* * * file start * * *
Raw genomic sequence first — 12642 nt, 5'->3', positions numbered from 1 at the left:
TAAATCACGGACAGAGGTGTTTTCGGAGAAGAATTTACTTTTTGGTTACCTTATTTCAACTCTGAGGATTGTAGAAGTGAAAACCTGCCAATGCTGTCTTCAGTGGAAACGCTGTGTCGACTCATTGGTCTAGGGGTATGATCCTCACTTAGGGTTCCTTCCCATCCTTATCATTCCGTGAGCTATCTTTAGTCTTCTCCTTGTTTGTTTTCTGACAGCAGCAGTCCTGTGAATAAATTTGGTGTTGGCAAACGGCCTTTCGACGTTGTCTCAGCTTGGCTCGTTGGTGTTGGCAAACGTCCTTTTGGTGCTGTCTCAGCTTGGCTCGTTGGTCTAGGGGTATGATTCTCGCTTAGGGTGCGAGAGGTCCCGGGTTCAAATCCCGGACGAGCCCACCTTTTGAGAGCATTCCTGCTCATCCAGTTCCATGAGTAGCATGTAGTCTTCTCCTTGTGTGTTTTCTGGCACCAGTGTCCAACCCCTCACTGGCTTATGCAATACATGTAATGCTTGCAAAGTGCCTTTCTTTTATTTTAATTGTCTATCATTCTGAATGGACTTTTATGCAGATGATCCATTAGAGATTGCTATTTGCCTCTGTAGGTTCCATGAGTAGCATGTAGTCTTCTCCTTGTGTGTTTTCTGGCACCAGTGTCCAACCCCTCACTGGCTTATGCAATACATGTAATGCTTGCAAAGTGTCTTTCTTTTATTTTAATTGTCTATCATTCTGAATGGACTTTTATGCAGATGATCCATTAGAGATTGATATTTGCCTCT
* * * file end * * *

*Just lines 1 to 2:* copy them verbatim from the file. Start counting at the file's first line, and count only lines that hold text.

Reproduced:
Raw genomic sequence first — 12642 nt, 5'->3', positions numbered from 1 at the left:
TAAATCACGGACAGAGGTGTTTTCGGAGAAGAATTTACTTTTTGGTTACCTTATTTCAACTCTGAGGATTGTAGAAGTGAAAACCTGCCAATGCTGTCTTCAGTGGAAACGCTGTGTCGACTCATTGGTCTAGGGGTATGATCCTCACTTAGGGTTCCTTCCCATCCTTATCATTCCGTGAGCTATCTTTAGTCTTCTCCTTGTTTGTTTTCTGACAGCAGCAGTCCTGTGAATAAATTTGGTGTTGGCAAACGGCCTTTCGACGTTGTCTCAGCTTGGCTCGTTGGTGTTGGCAAACGTCCTTTTGGTGCTGTCTCAGCTTGGCTCGTTGGTCTAGGGGTATGATTCTCGCTTAGGGTGCGAGAGGTCCCGGGTTCAAATCCCGGACGAGCCCACCTTTTGAGAGCATTCCTGCTCATCCAGTTCCATGAGTAGCATGTAGTCTTCTCCTTGTGTGTTTTCTGGCACCAGTGTCCAACCCCTCACTGGCTTATGCAATACATGTAATGCTTGCAAAGTGCCTTTCTTTTATTTTAATTGTCTATCATTCTGAATGGACTTTTATGCAGATGATCCATTAGAGATTGCTATTTGCCTCTGTAGGTTCCATGAGTAGCATGTAGTCTTCTCCTTGTGTGTTTTCTGGCACCAGTGTCCAACCCCTCACTGGCTTATGCAATACATGTAATGCTTGCAAAGTGTCTTTCTTTTATTTTAATTGTCTATCATTCTGAATGGACTTTTATGCAGATGATCCATTAGAGATTGATATTTGCCTCT